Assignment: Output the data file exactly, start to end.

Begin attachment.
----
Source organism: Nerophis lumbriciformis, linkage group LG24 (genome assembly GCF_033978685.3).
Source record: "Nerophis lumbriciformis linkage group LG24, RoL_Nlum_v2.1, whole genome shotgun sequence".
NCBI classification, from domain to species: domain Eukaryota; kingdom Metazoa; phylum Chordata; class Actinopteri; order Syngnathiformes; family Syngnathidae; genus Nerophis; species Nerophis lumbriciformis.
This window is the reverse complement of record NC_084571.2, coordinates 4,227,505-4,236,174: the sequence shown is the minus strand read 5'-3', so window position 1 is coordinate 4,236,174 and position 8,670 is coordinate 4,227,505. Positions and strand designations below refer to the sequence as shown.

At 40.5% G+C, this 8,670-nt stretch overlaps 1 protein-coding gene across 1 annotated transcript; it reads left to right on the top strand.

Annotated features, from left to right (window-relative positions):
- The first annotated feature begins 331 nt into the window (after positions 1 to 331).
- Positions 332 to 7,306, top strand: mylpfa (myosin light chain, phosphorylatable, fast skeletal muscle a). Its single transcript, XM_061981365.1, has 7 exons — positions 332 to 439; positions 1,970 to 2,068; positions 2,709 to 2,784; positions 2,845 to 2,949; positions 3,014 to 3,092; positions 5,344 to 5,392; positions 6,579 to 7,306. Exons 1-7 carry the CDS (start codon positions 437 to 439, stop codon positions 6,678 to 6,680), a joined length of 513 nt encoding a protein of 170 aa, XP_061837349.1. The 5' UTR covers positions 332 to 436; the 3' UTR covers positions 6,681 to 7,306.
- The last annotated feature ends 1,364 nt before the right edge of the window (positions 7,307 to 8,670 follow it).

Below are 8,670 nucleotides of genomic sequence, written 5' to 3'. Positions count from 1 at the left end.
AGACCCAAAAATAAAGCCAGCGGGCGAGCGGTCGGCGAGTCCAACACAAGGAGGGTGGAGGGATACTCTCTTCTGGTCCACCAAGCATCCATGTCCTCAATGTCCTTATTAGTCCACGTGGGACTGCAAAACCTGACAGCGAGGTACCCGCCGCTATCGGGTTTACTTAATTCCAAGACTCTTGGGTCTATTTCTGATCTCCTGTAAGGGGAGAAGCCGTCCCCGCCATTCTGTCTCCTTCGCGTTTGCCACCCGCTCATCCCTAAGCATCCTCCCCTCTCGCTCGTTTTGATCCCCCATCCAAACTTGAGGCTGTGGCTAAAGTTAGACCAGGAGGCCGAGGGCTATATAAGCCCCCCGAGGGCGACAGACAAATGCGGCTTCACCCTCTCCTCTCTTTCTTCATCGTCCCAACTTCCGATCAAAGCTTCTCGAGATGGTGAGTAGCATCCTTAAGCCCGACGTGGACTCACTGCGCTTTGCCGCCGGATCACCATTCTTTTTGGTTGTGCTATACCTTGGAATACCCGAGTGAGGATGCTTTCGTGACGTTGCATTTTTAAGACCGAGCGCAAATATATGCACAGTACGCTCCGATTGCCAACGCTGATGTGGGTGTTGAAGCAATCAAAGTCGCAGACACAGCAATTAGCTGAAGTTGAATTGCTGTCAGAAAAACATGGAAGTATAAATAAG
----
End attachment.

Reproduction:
Source organism: Nerophis lumbriciformis, linkage group LG24 (genome assembly GCF_033978685.3).
Source record: "Nerophis lumbriciformis linkage group LG24, RoL_Nlum_v2.1, whole genome shotgun sequence".
NCBI classification, from domain to species: domain Eukaryota; kingdom Metazoa; phylum Chordata; class Actinopteri; order Syngnathiformes; family Syngnathidae; genus Nerophis; species Nerophis lumbriciformis.
This window is the reverse complement of record NC_084571.2, coordinates 4,227,505-4,236,174: the sequence shown is the minus strand read 5'-3', so window position 1 is coordinate 4,236,174 and position 8,670 is coordinate 4,227,505. Positions and strand designations below refer to the sequence as shown.

At 40.5% G+C, this 8,670-nt stretch overlaps 1 protein-coding gene across 1 annotated transcript; it reads left to right on the top strand.

Annotated features, from left to right (window-relative positions):
- The first annotated feature begins 331 nt into the window (after positions 1 to 331).
- Positions 332 to 7,306, top strand: mylpfa (myosin light chain, phosphorylatable, fast skeletal muscle a). Its single transcript, XM_061981365.1, has 7 exons — positions 332 to 439; positions 1,970 to 2,068; positions 2,709 to 2,784; positions 2,845 to 2,949; positions 3,014 to 3,092; positions 5,344 to 5,392; positions 6,579 to 7,306. Exons 1-7 carry the CDS (start codon positions 437 to 439, stop codon positions 6,678 to 6,680), a joined length of 513 nt encoding a protein of 170 aa, XP_061837349.1. The 5' UTR covers positions 332 to 436; the 3' UTR covers positions 6,681 to 7,306.
- The last annotated feature ends 1,364 nt before the right edge of the window (positions 7,307 to 8,670 follow it).

Below are 8,670 nucleotides of genomic sequence, written 5' to 3'. Positions count from 1 at the left end.
AGACCCAAAAATAAAGCCAGCGGGCGAGCGGTCGGCGAGTCCAACACAAGGAGGGTGGAGGGATACTCTCTTCTGGTCCACCAAGCATCCATGTCCTCAATGTCCTTATTAGTCCACGTGGGACTGCAAAACCTGACAGCGAGGTACCCGCCGCTATCGGGTTTACTTAATTCCAAGACTCTTGGGTCTATTTCTGATCTCCTGTAAGGGGAGAAGCCGTCCCCGCCATTCTGTCTCCTTCGCGTTTGCCACCCGCTCATCCCTAAGCATCCTCCCCTCTCGCTCGTTTTGATCCCCCATCCAAACTTGAGGCTGTGGCTAAAGTTAGACCAGGAGGCCGAGGGCTATATAAGCCCCCCGAGGGCGACAGACAAATGCGGCTTCACCCTCTCCTCTCTTTCTTCATCGTCCCAACTTCCGATCAAAGCTTCTCGAGATGGTGAGTAGCATCCTTAAGCCCGACGTGGACTCACTGCGCTTTGCCGCCGGATCACCATTCTTTTTGGTTGTGCTATACCTTGGAATACCCGAGTGAGGATGCTTTCGTGACGTTGCATTTTTAAGACCGAGCGCAAATATATGCACAGTACGCTCCGATTGCCAACGCTGATGTGGGTGTTGAAGCAATCAAAGTCGCAGACACAGCAATTAGCTGAAGTTGAATTGCTGTCAGAAAAACATGGAAGTATAAATAAG